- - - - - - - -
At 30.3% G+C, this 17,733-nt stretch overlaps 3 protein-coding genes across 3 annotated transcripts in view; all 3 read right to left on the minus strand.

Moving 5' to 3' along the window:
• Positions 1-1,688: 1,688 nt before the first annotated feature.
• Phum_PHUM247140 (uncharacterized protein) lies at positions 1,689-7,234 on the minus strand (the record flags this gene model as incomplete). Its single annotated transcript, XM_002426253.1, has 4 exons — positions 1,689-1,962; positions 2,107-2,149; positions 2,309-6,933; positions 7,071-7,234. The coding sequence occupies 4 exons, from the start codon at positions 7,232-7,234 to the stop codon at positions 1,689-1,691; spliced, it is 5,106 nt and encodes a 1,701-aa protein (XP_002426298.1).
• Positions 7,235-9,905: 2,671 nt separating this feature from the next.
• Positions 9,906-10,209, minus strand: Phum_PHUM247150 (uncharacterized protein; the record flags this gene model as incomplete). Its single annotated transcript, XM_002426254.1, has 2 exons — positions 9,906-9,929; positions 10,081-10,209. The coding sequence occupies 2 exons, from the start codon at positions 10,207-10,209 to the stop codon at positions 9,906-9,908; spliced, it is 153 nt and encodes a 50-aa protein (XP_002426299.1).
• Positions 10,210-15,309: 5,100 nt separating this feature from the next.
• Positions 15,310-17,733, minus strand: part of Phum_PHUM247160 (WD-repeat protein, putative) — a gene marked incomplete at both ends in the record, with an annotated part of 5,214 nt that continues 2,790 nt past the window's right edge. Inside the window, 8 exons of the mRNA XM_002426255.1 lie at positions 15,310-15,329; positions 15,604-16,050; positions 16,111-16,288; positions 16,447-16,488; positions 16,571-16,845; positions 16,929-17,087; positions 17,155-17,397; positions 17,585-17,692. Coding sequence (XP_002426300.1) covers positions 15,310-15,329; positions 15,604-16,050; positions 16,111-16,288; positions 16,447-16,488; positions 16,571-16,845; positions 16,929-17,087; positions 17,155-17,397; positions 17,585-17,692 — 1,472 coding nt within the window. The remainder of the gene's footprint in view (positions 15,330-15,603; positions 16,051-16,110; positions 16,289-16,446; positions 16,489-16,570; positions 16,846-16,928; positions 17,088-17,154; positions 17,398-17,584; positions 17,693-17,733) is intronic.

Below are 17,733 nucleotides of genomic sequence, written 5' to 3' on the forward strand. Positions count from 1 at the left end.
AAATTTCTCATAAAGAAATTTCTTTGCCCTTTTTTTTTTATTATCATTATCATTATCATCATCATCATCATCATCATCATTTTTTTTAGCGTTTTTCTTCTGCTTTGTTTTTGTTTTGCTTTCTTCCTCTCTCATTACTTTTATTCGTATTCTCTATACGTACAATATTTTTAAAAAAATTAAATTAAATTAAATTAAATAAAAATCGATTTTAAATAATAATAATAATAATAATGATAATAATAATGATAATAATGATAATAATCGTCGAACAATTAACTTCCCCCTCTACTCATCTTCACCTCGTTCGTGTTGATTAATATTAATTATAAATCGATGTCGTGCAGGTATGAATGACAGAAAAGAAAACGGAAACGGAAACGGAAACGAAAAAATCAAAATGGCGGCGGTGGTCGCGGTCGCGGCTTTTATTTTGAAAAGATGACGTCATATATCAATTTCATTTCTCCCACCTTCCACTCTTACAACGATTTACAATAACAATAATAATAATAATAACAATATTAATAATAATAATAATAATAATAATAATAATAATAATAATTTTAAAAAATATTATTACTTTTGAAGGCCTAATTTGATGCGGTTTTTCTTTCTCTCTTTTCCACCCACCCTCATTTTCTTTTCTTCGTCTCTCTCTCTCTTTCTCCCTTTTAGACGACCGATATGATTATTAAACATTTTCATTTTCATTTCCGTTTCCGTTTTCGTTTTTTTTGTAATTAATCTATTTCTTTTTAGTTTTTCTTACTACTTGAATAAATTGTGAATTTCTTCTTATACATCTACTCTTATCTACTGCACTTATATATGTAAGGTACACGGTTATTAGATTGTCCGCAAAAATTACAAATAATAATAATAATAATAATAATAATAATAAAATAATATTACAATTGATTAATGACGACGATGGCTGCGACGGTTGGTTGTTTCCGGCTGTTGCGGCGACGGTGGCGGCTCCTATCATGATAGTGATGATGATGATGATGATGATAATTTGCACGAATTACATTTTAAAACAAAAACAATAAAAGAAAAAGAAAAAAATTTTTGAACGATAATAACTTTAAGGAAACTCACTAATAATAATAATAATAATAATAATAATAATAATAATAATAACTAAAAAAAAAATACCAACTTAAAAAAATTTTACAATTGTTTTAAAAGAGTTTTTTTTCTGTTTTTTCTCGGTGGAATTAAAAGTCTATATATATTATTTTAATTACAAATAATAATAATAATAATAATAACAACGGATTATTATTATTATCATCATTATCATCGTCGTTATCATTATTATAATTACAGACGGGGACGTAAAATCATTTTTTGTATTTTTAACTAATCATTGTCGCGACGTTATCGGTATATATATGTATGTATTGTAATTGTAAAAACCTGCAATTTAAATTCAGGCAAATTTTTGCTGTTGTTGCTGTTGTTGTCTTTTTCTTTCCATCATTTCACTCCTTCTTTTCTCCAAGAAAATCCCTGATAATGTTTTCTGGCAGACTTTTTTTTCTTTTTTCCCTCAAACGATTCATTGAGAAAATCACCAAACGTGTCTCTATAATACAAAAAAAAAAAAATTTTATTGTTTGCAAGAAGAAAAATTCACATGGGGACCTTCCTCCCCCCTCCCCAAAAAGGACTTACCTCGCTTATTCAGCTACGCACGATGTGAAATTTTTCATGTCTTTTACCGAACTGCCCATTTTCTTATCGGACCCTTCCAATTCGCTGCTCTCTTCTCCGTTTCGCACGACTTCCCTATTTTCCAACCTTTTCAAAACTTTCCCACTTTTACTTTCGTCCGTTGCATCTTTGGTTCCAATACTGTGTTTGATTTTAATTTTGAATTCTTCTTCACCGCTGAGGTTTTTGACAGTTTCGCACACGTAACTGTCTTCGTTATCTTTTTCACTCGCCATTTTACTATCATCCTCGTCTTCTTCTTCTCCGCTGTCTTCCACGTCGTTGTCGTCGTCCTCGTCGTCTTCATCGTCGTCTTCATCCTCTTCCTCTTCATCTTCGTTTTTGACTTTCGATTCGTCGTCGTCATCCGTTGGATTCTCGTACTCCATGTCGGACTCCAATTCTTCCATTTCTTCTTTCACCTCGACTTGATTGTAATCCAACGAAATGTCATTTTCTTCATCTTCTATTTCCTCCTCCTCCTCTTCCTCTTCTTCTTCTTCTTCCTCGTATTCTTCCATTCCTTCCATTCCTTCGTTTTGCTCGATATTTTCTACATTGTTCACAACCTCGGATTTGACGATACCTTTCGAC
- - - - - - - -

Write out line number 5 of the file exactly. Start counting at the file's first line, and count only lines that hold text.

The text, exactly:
• Positions 7,235-9,905: 2,671 nt separating this feature from the next.